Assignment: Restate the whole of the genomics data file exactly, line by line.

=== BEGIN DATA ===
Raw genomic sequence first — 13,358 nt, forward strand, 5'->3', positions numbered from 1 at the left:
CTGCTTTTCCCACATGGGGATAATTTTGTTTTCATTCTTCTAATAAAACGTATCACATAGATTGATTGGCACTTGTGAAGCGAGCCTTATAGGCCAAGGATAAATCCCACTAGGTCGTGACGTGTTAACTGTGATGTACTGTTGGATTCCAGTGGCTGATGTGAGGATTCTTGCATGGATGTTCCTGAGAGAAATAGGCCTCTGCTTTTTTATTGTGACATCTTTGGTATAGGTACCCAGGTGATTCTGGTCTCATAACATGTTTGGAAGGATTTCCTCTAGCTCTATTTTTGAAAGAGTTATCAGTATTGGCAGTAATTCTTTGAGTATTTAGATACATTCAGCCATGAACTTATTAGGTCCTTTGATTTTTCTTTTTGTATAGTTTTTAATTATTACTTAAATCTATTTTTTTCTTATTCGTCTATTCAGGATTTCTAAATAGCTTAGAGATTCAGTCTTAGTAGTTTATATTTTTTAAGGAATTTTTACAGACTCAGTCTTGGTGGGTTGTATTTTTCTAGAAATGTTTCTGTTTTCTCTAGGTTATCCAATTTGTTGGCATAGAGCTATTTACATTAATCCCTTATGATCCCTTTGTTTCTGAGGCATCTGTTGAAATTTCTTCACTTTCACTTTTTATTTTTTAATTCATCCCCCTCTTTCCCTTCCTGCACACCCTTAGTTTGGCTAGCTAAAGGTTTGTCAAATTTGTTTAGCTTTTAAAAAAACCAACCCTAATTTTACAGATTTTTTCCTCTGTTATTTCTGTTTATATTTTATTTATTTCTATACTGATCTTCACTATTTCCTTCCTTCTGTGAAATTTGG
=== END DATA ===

Raw genomic sequence first — 13,358 nt, forward strand, 5'->3', positions numbered from 1 at the left:
CTGCTTTTCCCACATGGGGATAATTTTGTTTTCATTCTTCTAATAAAACGTATCACATAGATTGATTGGCACTTGTGAAGCGAGCCTTATAGGCCAAGGATAAATCCCACTAGGTCGTGACGTGTTAACTGTGATGTACTGTTGGATTCCAGTGGCTGATGTGAGGATTCTTGCATGGATGTTCCTGAGAGAAATAGGCCTCTGCTTTTTTATTGTGACATCTTTGGTATAGGTACCCAGGTGATTCTGGTCTCATAACATGTTTGGAAGGATTTCCTCTAGCTCTATTTTTGAAAGAGTTATCAGTATTGGCAGTAATTCTTTGAGTATTTAGATACATTCAGCCATGAACTTATTAGGTCCTTTGATTTTTCTTTTTGTATAGTTTTTAATTATTACTTAAATCTATTTTTTTCTTATTCGTCTATTCAGGATTTCTAAATAGCTTAGAGATTCAGTCTTAGTAGTTTATATTTTTTAAGGAATTTTTACAGACTCAGTCTTGGTGGGTTGTATTTTTCTAGAAATGTTTCTGTTTTCTCTAGGTTATCCAATTTGTTGGCATAGAGCTATTTACATTAATCCCTTATGATCCCTTTGTTTCTGAGGCATCTGTTGAAATTTCTTCACTTTCACTTTTTATTTTTTAATTCATCCCCCTCTTTCCCTTCCTGCACACCCTTAGTTTGGCTAGCTAAAGGTTTGTCAAATTTGTTTAGCTTTTAAAAAAACCAACCCTAATTTTACAGATTTTTTCCTCTGTTATTTCTGTTTATATTTTATTTATTTCTATACTGATCTTCACTATTTCCTTCCTTCTGTGAAATTTGG